Photo: Liberian women marching through the streets of Monrovia agitating for peace Source: Africa Renewal - Photo: 2024

After 20 Years of ‘Negative Peace’, Liberians Want Change

By Lisa Vives, Global Information Network

NEW YORK | 25 June 2024 (IDN) — In the past two decades, impunity has reigned supreme in Liberia, with suspected wartime criminals engaged in political intimidation, threats of renewed violence and doling out the spoils of war.

Some have reinvented themselves as millionaires-cum-moguls, philanthropists, political kingmakers, ethno-nationalists or reformed evangelists, manipulating and distorting violent wartime memories for the purpose of evading accountability.

A case in point is a resolution to establish a Transitional Justice Commission (TJC), proposed by the Liberian Senate in 2021 but rejected by the House of Representatives, who perceived it as a bid to audit the work of the TRC and declare its reports and recommendations illegal.

Prosecuting alleged Liberian war criminals abroad through universal jurisdiction has also been challenging. A mere three convictions have been handed down in American and European courts with the most recent ruling in Switzerland sentencing a notorious rebel commander to 20 years in jail.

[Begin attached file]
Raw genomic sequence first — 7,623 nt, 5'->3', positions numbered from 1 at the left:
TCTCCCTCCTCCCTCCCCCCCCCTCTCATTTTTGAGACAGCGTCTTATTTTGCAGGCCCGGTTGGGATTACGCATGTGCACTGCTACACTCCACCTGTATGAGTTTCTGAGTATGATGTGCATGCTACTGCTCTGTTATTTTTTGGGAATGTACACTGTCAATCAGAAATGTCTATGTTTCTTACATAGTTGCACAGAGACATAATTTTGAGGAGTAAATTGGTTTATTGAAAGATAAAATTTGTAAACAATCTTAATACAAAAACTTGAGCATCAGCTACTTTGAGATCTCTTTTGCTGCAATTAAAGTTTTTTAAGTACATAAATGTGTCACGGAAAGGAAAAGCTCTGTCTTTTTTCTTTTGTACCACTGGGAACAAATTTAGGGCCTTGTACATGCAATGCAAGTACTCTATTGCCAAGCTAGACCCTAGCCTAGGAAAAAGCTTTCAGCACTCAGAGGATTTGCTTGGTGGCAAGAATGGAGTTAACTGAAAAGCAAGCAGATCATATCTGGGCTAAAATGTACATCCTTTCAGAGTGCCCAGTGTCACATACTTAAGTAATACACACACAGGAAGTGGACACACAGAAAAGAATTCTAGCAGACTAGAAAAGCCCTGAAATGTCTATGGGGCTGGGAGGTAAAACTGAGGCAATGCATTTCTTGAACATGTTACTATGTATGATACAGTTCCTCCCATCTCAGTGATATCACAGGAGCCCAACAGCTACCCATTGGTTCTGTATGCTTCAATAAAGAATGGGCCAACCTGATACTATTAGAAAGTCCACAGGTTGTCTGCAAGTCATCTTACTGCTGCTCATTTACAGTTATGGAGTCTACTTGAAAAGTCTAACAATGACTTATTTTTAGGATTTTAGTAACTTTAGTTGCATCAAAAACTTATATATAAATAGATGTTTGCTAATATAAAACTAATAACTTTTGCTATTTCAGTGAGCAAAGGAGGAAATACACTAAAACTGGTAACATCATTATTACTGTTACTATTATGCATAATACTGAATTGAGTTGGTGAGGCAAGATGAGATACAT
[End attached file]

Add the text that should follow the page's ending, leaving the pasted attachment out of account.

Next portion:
The lack of accountability and other hallmarks of “negative peace” have permeated Liberia and are often reflected in its politics. A recent incident involving supporters of President George Weah (no relation to author Aaron Weah) carting a casket in Monrovia with the photo of Joseph Boakai, the main opposition candidate, is a good illustration.

This provocative spectacle not only evoked wartime grief and political violence but also violated the tenets of the Farmington River Declaration on upholding peaceful polls signed by all presidential candidates.

The ruling party’s reluctance to condemn the casket display, despite public outrage, reflects Liberia’s political reality in which the specter of violence persists. A brutal confrontation between supporters of the two leading presidential candidates signals looming electoral aggression.

So how can the country achieve “positive peace” amid political hostilities at home and military coups in the region, asks Dounard Bondo of Al Jazeera news.

The first step is to build public trust among citizens, civil society actors, grassroots communities and political elites.

To deepen public trust, Liberians must also forge a new consensus on the relevance of the TRC’s final report and criminal accountability as an essential ingredient in attaining “positive peace”.

This consensus must emphasize the dangers of forgetting the wars and the history that preceded them, especially for Liberia’s post-2003 generation who comprise 70 percent of the population.

It is our hope that renewed trust will motivate Liberians to pursue accountability while taking measures to combat structural violence, says Bondo.

We see “positive peace” as both the duty to remember and the responsibility to guarantee justice for survivors and victims of the massacres at St Peter’s Lutheran Church and beyond. But there can be no “positive peace” in Liberia without justice. [IDN-InDepthNews]

Photo: Liberian women marching through the streets of Monrovia agitating for peace Source: Africa Renewal

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